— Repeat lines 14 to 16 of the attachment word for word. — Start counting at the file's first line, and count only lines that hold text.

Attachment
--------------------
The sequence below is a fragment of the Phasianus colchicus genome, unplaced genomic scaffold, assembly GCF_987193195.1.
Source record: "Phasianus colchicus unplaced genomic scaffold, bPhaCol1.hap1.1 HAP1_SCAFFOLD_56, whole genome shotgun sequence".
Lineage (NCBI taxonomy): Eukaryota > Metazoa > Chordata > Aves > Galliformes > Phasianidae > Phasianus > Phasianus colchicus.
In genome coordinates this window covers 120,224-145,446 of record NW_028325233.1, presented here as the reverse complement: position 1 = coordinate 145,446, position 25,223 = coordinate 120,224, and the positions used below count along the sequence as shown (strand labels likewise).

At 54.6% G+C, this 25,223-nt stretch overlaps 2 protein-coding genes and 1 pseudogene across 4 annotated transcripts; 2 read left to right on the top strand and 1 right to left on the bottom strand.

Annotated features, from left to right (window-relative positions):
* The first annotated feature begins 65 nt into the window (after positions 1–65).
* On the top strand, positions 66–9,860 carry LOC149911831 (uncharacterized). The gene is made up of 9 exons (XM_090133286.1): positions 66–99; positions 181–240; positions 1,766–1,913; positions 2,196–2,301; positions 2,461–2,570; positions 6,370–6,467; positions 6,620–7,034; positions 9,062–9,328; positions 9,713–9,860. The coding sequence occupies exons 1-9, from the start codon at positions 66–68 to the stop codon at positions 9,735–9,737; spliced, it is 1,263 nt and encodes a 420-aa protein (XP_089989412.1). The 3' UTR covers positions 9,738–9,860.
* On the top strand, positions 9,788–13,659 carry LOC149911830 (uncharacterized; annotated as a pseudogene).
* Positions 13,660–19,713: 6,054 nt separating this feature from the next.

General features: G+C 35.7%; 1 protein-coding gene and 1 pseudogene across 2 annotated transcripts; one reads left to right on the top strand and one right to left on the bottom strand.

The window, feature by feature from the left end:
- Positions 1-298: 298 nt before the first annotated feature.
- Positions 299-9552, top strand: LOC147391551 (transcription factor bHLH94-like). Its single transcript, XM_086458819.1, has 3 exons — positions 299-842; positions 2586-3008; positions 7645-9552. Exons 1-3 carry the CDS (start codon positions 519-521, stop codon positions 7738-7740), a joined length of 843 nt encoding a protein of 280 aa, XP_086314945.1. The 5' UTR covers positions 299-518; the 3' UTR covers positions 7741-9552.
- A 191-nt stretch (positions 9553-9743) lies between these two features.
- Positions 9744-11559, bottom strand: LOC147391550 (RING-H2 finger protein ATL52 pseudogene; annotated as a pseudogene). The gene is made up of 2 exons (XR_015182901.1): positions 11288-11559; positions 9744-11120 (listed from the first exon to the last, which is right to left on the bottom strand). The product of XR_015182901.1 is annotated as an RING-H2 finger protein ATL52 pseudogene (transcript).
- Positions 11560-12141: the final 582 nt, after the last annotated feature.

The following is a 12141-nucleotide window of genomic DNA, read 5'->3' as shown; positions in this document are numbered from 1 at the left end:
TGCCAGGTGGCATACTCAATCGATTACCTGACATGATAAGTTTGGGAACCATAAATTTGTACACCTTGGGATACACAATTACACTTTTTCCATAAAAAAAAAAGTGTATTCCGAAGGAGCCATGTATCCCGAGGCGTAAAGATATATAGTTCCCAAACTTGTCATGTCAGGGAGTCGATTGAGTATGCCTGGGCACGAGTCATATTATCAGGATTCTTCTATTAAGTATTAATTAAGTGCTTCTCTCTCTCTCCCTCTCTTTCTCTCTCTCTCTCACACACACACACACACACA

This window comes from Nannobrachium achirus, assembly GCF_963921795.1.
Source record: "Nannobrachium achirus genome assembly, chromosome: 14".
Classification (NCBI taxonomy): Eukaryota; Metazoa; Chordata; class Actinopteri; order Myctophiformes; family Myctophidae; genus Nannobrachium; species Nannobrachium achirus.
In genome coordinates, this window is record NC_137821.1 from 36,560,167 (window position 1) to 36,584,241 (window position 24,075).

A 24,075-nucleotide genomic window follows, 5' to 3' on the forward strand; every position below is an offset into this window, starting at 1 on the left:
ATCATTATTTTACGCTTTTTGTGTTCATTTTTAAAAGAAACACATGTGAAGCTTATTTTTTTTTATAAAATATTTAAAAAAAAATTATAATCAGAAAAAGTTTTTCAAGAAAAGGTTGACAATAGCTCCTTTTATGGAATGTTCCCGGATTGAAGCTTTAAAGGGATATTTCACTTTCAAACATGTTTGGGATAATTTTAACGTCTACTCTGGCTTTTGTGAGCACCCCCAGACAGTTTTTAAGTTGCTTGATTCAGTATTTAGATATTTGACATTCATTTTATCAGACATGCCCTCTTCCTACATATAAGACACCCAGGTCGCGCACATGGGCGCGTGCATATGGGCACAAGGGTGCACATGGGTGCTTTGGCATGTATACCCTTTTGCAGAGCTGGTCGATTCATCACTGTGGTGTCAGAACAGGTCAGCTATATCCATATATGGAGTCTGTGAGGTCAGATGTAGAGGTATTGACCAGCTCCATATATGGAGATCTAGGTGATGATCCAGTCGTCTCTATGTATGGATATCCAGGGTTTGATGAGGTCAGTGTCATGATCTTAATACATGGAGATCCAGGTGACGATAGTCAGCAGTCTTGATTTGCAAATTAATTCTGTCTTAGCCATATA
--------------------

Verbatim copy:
- Positions 299-9552, top strand: LOC147391551 (transcription factor bHLH94-like). Its single transcript, XM_086458819.1, has 3 exons — positions 299-842; positions 2586-3008; positions 7645-9552. Exons 1-3 carry the CDS (start codon positions 519-521, stop codon positions 7738-7740), a joined length of 843 nt encoding a protein of 280 aa, XP_086314945.1. The 5' UTR covers positions 299-518; the 3' UTR covers positions 7741-9552.
- A 191-nt stretch (positions 9553-9743) lies between these two features.
- Positions 9744-11559, bottom strand: LOC147391550 (RING-H2 finger protein ATL52 pseudogene; annotated as a pseudogene). The gene is made up of 2 exons (XR_015182901.1): positions 11288-11559; positions 9744-11120 (listed from the first exon to the last, which is right to left on the bottom strand). The product of XR_015182901.1 is annotated as an RING-H2 finger protein ATL52 pseudogene (transcript).